A ‘war on women’ ceasefire?

As anyone who has read GetReligion over the last three or so months might have picked up, I occasionally disapproved of the way many media outlets took serious concerns that some folks have over Planned Parenthood or religious liberty and turned them into a non-stop meme regarding a “War on Women.” I was pretty subtle about it, but you may have noticed me bringing it up once or twice (OK, two dozen at last count).

This was going very well for Team Planned Parenthood until a few days ago, when top Democratic strategist Hilary Rosen misfired in her attempt to disparage the presumptive Republican nominee’s wealth. She said that Ann Romney, a cancer-surviving woman with multiple sclerosis who successfully raised five boys, had “never worked a day in her life.” She then went on to bash apple pie. Just kidding, but her comments suggesting that stay-at-home mothers (such as myself, I should disclose) don’t work went over like a lead balloon.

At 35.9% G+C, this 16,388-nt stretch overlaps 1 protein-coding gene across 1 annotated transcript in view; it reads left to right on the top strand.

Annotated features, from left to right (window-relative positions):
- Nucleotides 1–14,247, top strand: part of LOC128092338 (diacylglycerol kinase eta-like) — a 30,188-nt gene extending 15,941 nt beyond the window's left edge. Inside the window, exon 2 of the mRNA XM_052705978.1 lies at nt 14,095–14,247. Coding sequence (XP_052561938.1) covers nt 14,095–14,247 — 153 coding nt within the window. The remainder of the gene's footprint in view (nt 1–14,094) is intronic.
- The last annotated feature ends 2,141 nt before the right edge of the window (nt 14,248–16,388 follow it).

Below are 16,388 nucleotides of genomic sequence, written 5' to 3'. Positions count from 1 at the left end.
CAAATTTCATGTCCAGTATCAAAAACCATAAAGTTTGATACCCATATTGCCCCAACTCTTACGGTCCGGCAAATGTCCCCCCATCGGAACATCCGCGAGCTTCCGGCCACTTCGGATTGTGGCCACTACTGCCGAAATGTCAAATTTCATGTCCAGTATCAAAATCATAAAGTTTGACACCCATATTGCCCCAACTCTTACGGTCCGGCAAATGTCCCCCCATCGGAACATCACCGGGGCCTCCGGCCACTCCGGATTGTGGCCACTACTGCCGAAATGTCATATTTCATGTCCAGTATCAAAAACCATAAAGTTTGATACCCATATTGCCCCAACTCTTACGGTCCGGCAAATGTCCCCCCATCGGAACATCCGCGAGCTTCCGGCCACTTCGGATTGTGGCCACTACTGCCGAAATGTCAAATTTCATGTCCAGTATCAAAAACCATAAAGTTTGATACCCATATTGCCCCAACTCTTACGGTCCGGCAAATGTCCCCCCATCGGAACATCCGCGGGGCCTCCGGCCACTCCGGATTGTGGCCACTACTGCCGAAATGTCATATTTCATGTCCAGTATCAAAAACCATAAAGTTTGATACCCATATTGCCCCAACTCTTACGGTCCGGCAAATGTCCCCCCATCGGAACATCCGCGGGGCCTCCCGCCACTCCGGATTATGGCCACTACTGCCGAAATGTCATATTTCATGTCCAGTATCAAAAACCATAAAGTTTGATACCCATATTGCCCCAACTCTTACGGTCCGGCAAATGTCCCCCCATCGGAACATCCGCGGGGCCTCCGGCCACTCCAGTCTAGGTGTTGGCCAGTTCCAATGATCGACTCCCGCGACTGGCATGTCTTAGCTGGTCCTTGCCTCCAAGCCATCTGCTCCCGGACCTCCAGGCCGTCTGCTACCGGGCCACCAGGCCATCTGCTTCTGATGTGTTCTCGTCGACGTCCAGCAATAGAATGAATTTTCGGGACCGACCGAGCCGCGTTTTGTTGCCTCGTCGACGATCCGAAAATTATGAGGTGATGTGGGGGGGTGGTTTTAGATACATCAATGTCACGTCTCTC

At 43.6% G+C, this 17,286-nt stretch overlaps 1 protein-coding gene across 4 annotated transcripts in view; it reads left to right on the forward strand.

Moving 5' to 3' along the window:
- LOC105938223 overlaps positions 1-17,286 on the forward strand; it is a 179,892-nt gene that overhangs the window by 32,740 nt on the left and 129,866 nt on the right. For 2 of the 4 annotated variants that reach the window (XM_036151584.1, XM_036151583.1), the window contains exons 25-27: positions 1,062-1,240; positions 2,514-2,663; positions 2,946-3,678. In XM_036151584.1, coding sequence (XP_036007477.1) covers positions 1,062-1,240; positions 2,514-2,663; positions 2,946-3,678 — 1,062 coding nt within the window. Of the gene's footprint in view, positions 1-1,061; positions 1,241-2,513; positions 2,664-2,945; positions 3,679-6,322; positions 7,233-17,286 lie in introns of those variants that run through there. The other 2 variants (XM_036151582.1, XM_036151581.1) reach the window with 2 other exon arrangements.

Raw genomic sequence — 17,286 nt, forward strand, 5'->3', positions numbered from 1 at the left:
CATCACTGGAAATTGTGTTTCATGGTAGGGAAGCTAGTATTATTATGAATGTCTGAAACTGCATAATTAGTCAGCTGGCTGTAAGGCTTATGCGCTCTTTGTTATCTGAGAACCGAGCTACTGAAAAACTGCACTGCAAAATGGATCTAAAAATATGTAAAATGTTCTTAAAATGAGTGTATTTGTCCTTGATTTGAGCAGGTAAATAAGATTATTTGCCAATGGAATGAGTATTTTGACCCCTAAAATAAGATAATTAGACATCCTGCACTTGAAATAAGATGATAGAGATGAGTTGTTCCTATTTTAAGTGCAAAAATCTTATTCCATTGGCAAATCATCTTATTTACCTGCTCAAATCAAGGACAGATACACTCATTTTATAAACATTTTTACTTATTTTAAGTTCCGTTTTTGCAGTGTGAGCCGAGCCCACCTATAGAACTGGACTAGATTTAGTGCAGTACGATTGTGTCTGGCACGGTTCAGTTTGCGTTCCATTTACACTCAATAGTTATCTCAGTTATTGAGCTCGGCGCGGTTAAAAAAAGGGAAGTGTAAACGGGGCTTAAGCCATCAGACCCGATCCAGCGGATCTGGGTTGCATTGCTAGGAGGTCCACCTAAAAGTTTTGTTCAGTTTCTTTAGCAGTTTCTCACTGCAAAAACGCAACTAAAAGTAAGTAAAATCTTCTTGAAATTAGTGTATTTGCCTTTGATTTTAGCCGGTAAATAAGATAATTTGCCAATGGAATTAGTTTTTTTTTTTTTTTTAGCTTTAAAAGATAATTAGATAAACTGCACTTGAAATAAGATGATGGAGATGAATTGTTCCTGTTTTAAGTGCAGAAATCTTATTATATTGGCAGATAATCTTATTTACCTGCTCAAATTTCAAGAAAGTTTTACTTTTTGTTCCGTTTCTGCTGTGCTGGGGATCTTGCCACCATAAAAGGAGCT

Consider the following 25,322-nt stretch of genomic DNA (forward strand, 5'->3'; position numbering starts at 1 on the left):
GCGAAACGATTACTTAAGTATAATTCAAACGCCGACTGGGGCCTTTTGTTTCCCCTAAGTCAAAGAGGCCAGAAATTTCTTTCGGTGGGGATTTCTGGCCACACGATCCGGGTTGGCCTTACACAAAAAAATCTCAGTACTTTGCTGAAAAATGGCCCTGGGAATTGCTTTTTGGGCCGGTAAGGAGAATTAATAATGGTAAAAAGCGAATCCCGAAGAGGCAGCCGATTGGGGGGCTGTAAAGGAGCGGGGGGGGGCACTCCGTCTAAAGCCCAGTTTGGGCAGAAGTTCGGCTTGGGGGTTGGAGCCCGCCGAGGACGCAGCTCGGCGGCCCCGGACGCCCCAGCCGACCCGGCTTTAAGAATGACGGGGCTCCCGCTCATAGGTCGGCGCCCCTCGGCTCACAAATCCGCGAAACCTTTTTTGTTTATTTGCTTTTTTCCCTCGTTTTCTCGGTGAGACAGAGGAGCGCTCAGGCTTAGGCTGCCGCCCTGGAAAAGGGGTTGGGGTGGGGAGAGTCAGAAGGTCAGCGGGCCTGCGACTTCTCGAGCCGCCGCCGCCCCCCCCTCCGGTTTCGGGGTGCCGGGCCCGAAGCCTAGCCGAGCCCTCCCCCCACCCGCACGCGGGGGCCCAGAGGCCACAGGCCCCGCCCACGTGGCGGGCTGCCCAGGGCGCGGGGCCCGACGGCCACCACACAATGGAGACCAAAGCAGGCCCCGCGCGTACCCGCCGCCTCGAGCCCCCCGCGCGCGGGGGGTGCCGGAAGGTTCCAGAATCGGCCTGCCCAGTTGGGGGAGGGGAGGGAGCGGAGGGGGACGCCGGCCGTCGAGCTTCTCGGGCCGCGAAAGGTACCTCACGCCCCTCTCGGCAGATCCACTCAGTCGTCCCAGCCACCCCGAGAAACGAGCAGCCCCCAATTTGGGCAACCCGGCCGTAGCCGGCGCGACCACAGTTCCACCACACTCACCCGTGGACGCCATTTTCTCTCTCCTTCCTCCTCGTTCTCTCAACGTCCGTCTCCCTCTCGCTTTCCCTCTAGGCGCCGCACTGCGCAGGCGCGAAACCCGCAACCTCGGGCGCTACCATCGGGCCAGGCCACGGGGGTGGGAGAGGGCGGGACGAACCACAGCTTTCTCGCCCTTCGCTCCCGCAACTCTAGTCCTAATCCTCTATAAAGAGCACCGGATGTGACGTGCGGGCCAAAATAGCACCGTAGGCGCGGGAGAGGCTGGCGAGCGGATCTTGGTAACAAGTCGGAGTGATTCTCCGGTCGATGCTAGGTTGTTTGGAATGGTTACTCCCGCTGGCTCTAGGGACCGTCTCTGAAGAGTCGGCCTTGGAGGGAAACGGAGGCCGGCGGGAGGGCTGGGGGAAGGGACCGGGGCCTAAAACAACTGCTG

Now, you could say fair’s fair, and we should expect a good three-month-long deluge of mainstream media coverage filled with deliberate misrepresentations of liberal viewpoints, ignoring of their actual concerns and other shenanigans. Something tells me that probably won’t happen. In fact, already the coverage over Rosen’s remarks seems to have died down (after what I gather was a pretty crazy day or two). We probably won’t see repeats of any of the problems I highlighted in those two dozen example-packed posts on the Komen/Planned Parenthood/religious freedom issues. And having endured the last three months of non-stop media misrepresentation of some of the values I hold most dear, I am thankful for this. I wouldn’t wish it on anybody.